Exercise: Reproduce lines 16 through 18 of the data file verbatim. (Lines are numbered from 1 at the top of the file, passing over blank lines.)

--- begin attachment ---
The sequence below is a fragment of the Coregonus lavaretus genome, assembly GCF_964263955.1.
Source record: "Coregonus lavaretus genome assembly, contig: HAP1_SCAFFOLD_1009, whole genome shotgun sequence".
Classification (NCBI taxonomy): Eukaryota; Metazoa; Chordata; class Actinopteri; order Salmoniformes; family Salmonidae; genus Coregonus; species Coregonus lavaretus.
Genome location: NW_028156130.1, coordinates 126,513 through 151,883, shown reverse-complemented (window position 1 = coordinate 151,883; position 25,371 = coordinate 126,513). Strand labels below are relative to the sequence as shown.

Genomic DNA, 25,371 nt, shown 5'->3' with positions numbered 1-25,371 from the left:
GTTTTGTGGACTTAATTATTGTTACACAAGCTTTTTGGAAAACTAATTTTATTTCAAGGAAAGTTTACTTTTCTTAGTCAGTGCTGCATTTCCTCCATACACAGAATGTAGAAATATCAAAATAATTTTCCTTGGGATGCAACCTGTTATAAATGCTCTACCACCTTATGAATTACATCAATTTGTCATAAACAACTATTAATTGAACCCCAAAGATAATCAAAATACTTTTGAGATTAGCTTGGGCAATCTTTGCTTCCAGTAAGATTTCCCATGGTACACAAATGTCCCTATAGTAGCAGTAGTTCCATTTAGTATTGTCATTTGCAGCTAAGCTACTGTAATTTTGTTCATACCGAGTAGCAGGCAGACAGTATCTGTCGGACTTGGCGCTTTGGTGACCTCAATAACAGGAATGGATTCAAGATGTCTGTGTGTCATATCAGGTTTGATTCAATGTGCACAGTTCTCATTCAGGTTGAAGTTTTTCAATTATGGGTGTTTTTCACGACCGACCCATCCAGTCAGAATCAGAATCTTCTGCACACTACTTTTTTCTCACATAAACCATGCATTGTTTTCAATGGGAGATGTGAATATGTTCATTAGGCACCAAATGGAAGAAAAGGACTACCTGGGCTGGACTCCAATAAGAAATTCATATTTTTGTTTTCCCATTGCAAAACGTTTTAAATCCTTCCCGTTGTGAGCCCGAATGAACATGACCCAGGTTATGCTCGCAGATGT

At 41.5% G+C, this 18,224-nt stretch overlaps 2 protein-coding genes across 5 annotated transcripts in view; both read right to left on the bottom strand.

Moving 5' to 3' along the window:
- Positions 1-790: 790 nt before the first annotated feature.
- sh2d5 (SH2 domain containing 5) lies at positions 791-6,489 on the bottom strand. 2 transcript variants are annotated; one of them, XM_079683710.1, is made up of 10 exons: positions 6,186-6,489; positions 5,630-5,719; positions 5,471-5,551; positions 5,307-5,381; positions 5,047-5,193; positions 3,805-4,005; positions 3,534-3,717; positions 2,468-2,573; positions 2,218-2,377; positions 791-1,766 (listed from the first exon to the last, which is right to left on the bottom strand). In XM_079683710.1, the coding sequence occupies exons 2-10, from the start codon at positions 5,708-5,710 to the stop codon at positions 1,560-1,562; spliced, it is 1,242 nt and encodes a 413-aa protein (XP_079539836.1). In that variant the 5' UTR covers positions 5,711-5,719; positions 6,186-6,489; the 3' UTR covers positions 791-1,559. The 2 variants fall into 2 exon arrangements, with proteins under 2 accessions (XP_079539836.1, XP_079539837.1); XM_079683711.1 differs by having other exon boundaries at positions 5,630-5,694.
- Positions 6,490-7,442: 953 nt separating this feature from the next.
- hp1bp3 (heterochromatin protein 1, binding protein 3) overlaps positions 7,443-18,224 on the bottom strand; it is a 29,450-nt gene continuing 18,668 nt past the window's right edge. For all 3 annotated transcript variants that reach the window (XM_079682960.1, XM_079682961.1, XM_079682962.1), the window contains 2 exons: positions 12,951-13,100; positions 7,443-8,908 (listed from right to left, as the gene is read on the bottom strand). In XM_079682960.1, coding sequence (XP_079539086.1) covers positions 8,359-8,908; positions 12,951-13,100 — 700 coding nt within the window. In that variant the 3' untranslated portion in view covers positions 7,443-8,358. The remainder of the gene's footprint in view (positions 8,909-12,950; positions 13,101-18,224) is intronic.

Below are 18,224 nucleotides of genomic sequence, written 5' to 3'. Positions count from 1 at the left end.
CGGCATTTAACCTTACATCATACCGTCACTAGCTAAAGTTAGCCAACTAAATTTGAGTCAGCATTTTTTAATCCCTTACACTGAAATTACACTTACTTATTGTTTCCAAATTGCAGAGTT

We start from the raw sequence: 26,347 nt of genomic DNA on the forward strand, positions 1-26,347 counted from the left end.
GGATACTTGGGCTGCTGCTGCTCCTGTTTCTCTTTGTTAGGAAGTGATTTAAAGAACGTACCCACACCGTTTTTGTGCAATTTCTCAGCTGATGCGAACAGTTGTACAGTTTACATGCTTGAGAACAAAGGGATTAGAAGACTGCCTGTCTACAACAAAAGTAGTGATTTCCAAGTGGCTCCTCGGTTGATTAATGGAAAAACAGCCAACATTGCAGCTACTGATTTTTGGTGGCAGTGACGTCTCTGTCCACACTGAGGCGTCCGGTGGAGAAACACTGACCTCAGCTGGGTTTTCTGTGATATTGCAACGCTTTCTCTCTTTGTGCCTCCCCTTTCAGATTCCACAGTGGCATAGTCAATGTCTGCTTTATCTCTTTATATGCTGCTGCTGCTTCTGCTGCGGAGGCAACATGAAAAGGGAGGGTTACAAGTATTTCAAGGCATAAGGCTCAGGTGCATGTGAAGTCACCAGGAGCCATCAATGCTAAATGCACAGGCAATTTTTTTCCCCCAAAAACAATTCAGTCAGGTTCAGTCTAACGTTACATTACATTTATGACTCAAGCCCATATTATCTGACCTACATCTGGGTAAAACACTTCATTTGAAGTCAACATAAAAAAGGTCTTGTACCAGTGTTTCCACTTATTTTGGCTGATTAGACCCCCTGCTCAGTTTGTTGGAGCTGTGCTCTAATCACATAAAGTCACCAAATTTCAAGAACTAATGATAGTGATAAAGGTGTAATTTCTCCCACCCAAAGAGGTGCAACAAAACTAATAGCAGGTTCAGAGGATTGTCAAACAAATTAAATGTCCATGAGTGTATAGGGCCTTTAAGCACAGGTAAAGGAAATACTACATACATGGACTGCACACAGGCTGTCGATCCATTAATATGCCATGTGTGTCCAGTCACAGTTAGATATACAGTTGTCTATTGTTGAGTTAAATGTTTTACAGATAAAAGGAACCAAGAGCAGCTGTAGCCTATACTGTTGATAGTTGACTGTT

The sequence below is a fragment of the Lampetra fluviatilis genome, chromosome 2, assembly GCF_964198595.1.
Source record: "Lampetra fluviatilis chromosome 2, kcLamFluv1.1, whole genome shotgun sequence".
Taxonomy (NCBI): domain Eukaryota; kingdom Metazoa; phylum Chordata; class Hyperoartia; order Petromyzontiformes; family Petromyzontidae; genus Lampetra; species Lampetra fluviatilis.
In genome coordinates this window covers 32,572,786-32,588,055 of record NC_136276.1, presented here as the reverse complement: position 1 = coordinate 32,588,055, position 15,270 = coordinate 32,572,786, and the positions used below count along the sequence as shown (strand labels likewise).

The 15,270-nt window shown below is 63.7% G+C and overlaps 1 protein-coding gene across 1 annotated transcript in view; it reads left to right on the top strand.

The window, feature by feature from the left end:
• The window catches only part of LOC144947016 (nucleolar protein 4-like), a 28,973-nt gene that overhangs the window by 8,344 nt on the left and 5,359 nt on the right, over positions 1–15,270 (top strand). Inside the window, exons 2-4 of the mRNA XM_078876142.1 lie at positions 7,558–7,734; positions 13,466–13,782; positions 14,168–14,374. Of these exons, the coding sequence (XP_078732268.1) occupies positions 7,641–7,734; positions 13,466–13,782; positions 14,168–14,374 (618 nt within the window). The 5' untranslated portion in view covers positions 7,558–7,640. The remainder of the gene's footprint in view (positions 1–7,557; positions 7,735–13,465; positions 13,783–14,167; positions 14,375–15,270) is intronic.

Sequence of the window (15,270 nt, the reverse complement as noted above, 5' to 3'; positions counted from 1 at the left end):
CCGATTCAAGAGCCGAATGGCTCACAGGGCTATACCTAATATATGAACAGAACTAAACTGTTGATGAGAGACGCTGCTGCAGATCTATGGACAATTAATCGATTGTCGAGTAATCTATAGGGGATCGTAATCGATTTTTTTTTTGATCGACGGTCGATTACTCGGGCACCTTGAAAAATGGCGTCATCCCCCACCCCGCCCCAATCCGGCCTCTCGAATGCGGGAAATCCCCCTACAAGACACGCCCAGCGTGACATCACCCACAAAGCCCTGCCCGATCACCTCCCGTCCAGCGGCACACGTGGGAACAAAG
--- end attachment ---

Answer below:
GGATACTTGGGCTGCTGCTGCTCCTGTTTCTCTTTGTTAGGAAGTGATTTAAAGAACGTACCCACACCGTTTTTGTGCAATTTCTCAGCTGATGCGAACAGTTGTACAGTTTACATGCTTGAGAACAAAGGGATTAGAAGACTGCCTGTCTACAACAAAAGTAGTGATTTCCAAGTGGCTCCTCGGTTGATTAATGGAAAAACAGCCAACATTGCAGCTACTGATTTTTGGTGGCAGTGACGTCTCTGTCCACACTGAGGCGTCCGGTGGAGAAACACTGACCTCAGCTGGGTTTTCTGTGATATTGCAACGCTTTCTCTCTTTGTGCCTCCCCTTTCAGATTCCACAGTGGCATAGTCAATGTCTGCTTTATCTCTTTATATGCTGCTGCTGCTTCTGCTGCGGAGGCAACATGAAAAGGGAGGGTTACAAGTATTTCAAGGCATAAGGCTCAGGTGCATGTGAAGTCACCAGGAGCCATCAATGCTAAATGCACAGGCAATTTTTTTCCCCCAAAAACAATTCAGTCAGGTTCAGTCTAACGTTACATTACATTTATGACTCAAGCCCATATTATCTGACCTACATCTGGGTAAAACACTTCATTTGAAGTCAACATAAAAAAGGTCTTGTACCAGTGTTTCCACTTATTTTGGCTGATTAGACCCCCTGCTCAGTTTGTTGGAGCTGTGCTCTAATCACATAAAGTCACCAAATTTCAAGAACTAATGATAGTGATAAAGGTGTAATTTCTCCCACCCAAAGAGGTGCAACAAAACTAATAGCAGGTTCAGAGGATTGTCAAACAAATTAAATGTCCATGAGTGTATAGGGCCTTTAAGCACAGGTAAAGGAAATACTACATACATGGACTGCACACAGGCTGTCGATCCATTAATATGCCATGTGTGTCCAGTCACAGTTAGATATACAGTTGTCTATTGTTGAGTTAAATGTTTTACAGATAAAAGGAACCAAGAGCAGCTGTAGCCTATACTGTTGATAGTTGACTGTT

The sequence below is a fragment of the Lampetra fluviatilis genome, chromosome 2, assembly GCF_964198595.1.
Source record: "Lampetra fluviatilis chromosome 2, kcLamFluv1.1, whole genome shotgun sequence".